It’s an apt song for today’s economic distress, and when she hums along it’s a female version of Skip’s mournful hum that can also send chills up your spine. She’s one of a relative handful of white singers — Van Morrison and Bonnie Raitt are some others — who can capture the resonance and emotional impact of blues and soul music without descending into mimicry.

At the same time, her performances are not all about heartache, and even when there’s a deep sadness in some of her songs, it has the transformative effect of the blues itself. How could singing those sad songs make us all feel so good? One reason: She offers a kick-ass live show, propelled by a crack band, that draws on the best of all her songs and sings  them with an intensity that’s stunning. Always a cause for exultation in her audiences.

Women especially respond to songs that are kiss-off anthems to ex-lovers, although the lyrics are still sometimes mingled with regret over what’s been lost. She draws on this sentiment in songs such as “Changed the Locks” and her new one, “Buttercup,” aimed at an addict ex-boyfriend coming around again. It’s her feminist update of one her favorite Bob Dylan songs, “Positively 4th Street,” the sneering put-down of the folkies who felt abandoned by Dylan’s rise. The crowd went wild when she sang over a bouncy roots rocker (quite different from the slow ballad on the original demo included on the expanded CD):

You talk about the junk you did,
Like you talk about climbing trees.
You look like a little kid,
With bruises on your knees.

You will never cop,
To the damage that’s been done.
You will never stop,
Cos it’s too much fun.

Now you want somebody to be your buttercup,
Good luck finding your buttercup.

She doesn’t need him anymore, but her heart is still open to caring for the people in her life and those who haven’t found the hard-won love, and even happiness, she has obtained so recently. She titled her second Folkways album <em>Happy Woman Blues,</em> and now, finally, she is coming to live out that aspiration without leaving the blues behind.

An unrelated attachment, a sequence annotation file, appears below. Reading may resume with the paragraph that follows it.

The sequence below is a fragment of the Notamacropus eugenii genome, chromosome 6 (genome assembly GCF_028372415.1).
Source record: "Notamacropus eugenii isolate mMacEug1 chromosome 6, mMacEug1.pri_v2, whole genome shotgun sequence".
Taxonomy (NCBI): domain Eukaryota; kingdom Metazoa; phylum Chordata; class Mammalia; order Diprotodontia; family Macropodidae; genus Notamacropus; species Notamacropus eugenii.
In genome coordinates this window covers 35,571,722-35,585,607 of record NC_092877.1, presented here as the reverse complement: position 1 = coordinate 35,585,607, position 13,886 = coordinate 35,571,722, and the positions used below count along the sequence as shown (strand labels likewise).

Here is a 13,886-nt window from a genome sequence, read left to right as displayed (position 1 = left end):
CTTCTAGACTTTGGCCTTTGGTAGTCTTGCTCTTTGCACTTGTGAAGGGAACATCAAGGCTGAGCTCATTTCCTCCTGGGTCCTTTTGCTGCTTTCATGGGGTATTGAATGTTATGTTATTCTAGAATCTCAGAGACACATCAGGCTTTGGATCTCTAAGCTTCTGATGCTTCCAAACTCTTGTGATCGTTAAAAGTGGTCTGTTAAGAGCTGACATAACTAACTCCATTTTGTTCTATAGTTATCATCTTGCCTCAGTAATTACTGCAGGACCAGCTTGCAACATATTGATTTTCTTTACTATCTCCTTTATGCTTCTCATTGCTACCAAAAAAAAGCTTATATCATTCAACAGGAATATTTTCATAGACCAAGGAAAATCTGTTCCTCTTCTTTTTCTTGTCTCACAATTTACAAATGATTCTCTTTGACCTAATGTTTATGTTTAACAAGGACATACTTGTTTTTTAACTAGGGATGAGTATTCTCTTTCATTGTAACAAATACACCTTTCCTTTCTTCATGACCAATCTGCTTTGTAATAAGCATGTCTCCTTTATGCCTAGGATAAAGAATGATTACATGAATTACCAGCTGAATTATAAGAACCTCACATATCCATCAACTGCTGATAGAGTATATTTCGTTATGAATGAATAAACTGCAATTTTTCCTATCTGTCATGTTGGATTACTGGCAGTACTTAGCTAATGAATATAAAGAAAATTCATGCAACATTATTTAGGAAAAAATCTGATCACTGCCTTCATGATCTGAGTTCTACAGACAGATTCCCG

In interviews she’s sought to address head-on the question that seems to fascinate critics and some of her fans: Can she continue to write great, moving songs of heartbreak and loss if she finds happiness in her personal life? As a <em>Wall Street Journal</em> critic notes: “She wonders if her satisfaction will confuse fans who have heard her songs about how, for her, love has often led to betrayal.”

“I’m in such a different place now,” said Ms. Williams, who is dressed in denim, her eyes raccoon-ringed with blue mascara. “I’m with Tom and I’m content that way. I’ve got much more freedom. I always wanted to write about something other than unrequited love. Unrequited-love songs are the easiest to write. I think I speak for all songwriters when I say that. I had to field these questions: ‘Are you still going to be able to write?'” Ms. Williams then shrugged. “Everywhere I go, I’m picking things up. I’m like a sponge. People think all my songs are autobiographical. They aren’t.”

Even by her standards, “Blessed” is an extraordinary album, the best by a singer-songwriter in quite a long while…</blockquote>
Still, the notion that personal unhappiness was a necessary fuel for maintaining creative achievement was something that she once seemed to believe. During <em>The New Yorker'</em>s 2000<em> </em>profile, Buford witnessed a testy dispute between Williams and her then-boyfriend, bass player Richard Price in a New Orleans bar, with Williams anxious about how she hadn’t written a new song in three years. (Since then, starting with 2001’s <em>Essence,</em> though, she’s been remarkably more prolific.) Buford writes:
<blockquote>The problem, it seemed, was that she was too happy. Richard didn’t believe that this was a problem–happiness, he thought, was not a bad thing. But Lucinda wasn’t listening. She was speaking longingly of her melancholy “Silver Lake period”– the time when, fourteen years before, living in a downtown apartment in Los Angeles and, having just broken up with Clyde [Woodward, an alcoholic bass player who inspired “Lake Charles” ], alone, emotionally wounded, with little money and few distractions, she was focused and wrote some of her best songs, one after the other: “Crescent City,” “Passionate Kisses, “Changed the Locks” and “Side of the Road”….</blockquote>
<img class=”size-medium wp-image-82227 alignleft” src=”×200.jpg&#8221; alt=”” width=”300″ height=”200″ />But now happily married, she still found herself writing songs in a spurt of creative energy. <em>Music and Musicians</em> magazine observed that she started composing songs for the new album in May of 2010, soon producing enough material for two albums  — and moving beyond just writing about unrequited love. “It’s like I’ve been hibernating, and then once  I get into that mode, I dive in,” she said. “I’m more prolific now than I’ve ever been.”